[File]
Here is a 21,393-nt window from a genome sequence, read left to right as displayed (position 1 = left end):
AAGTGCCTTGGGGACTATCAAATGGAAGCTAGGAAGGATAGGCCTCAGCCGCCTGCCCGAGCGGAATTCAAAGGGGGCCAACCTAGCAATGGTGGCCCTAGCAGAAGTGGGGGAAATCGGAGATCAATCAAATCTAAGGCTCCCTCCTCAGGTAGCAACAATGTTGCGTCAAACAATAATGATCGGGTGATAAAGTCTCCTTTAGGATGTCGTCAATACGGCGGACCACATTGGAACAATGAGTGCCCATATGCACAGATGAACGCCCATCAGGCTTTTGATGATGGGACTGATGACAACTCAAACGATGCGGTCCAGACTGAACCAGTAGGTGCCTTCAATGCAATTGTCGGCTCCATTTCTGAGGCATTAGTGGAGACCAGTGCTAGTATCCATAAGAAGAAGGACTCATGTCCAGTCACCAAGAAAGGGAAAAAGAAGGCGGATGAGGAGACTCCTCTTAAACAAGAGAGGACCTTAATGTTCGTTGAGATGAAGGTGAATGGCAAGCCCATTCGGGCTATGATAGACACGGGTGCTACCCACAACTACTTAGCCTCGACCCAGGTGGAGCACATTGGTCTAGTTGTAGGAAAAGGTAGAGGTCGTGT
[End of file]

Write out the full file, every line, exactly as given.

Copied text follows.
Here is a 21,393-nt window from a genome sequence, read left to right as displayed (position 1 = left end):
AAGTGCCTTGGGGACTATCAAATGGAAGCTAGGAAGGATAGGCCTCAGCCGCCTGCCCGAGCGGAATTCAAAGGGGGCCAACCTAGCAATGGTGGCCCTAGCAGAAGTGGGGGAAATCGGAGATCAATCAAATCTAAGGCTCCCTCCTCAGGTAGCAACAATGTTGCGTCAAACAATAATGATCGGGTGATAAAGTCTCCTTTAGGATGTCGTCAATACGGCGGACCACATTGGAACAATGAGTGCCCATATGCACAGATGAACGCCCATCAGGCTTTTGATGATGGGACTGATGACAACTCAAACGATGCGGTCCAGACTGAACCAGTAGGTGCCTTCAATGCAATTGTCGGCTCCATTTCTGAGGCATTAGTGGAGACCAGTGCTAGTATCCATAAGAAGAAGGACTCATGTCCAGTCACCAAGAAAGGGAAAAAGAAGGCGGATGAGGAGACTCCTCTTAAACAAGAGAGGACCTTAATGTTCGTTGAGATGAAGGTGAATGGCAAGCCCATTCGGGCTATGATAGACACGGGTGCTACCCACAACTACTTAGCCTCGACCCAGGTGGAGCACATTGGTCTAGTTGTAGGAAAAGGTAGAGGTCGTGT